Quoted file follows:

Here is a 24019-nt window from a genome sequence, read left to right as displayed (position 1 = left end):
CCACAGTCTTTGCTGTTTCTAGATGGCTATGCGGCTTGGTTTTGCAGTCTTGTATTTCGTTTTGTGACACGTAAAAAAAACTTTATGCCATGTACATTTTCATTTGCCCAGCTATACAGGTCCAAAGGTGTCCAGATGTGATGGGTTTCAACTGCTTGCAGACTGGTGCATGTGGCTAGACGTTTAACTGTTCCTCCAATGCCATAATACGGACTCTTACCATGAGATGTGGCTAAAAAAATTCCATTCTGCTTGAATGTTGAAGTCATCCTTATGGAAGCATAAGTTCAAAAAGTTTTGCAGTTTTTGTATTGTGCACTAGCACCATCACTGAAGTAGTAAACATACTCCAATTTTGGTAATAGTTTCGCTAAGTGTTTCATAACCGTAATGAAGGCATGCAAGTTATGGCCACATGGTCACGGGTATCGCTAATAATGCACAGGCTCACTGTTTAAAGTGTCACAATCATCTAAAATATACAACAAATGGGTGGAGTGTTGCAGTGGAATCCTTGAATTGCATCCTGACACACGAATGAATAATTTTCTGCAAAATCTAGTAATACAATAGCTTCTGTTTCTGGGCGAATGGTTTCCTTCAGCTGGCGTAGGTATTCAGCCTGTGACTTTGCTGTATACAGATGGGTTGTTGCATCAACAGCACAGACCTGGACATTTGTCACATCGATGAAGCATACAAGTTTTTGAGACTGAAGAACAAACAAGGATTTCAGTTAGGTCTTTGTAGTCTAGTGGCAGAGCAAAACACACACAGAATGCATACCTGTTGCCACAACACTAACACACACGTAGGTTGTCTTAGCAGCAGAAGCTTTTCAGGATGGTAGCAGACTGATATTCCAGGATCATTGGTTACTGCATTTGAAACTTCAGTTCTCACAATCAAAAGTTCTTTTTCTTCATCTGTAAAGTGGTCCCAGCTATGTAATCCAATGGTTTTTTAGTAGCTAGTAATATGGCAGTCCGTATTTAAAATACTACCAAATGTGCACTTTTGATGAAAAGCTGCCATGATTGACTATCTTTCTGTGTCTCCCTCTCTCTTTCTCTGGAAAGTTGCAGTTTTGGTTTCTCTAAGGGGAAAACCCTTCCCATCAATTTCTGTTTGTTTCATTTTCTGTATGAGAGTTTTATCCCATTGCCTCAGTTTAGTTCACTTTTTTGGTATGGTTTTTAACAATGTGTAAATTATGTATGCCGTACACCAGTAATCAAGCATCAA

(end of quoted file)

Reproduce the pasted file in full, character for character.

Here is a 24019-nt window from a genome sequence, read left to right as displayed (position 1 = left end):
CCACAGTCTTTGCTGTTTCTAGATGGCTATGCGGCTTGGTTTTGCAGTCTTGTATTTCGTTTTGTGACACGTAAAAAAAACTTTATGCCATGTACATTTTCATTTGCCCAGCTATACAGGTCCAAAGGTGTCCAGATGTGATGGGTTTCAACTGCTTGCAGACTGGTGCATGTGGCTAGACGTTTAACTGTTCCTCCAATGCCATAATACGGACTCTTACCATGAGATGTGGCTAAAAAAATTCCATTCTGCTTGAATGTTGAAGTCATCCTTATGGAAGCATAAGTTCAAAAAGTTTTGCAGTTTTTGTATTGTGCACTAGCACCATCACTGAAGTAGTAAACATACTCCAATTTTGGTAATAGTTTCGCTAAGTGTTTCATAACCGTAATGAAGGCATGCAAGTTATGGCCACATGGTCACGGGTATCGCTAATAATGCACAGGCTCACTGTTTAAAGTGTCACAATCATCTAAAATATACAACAAATGGGTGGAGTGTTGCAGTGGAATCCTTGAATTGCATCCTGACACACGAATGAATAATTTTCTGCAAAATCTAGTAATACAATAGCTTCTGTTTCTGGGCGAATGGTTTCCTTCAGCTGGCGTAGGTATTCAGCCTGTGACTTTGCTGTATACAGATGGGTTGTTGCATCAACAGCACAGACCTGGACATTTGTCACATCGATGAAGCATACAAGTTTTTGAGACTGAAGAACAAACAAGGATTTCAGTTAGGTCTTTGTAGTCTAGTGGCAGAGCAAAACACACACAGAATGCATACCTGTTGCCACAACACTAACACACACGTAGGTTGTCTTAGCAGCAGAAGCTTTTCAGGATGGTAGCAGACTGATATTCCAGGATCATTGGTTACTGCATTTGAAACTTCAGTTCTCACAATCAAAAGTTCTTTTTCTTCATCTGTAAAGTGGTCCCAGCTATGTAATCCAATGGTTTTTTAGTAGCTAGTAATATGGCAGTCCGTATTTAAAATACTACCAAATGTGCACTTTTGATGAAAAGCTGCCATGATTGACTATCTTTCTGTGTCTCCCTCTCTCTTTCTCTGGAAAGTTGCAGTTTTGGTTTCTCTAAGGGGAAAACCCTTCCCATCAATTTCTGTTTGTTTCATTTTCTGTATGAGAGTTTTATCCCATTGCCTCAGTTTAGTTCACTTTTTTGGTATGGTTTTTAACAATGTGTAAATTATGTATGCCGTACACCAGTAATCAAGCATCAA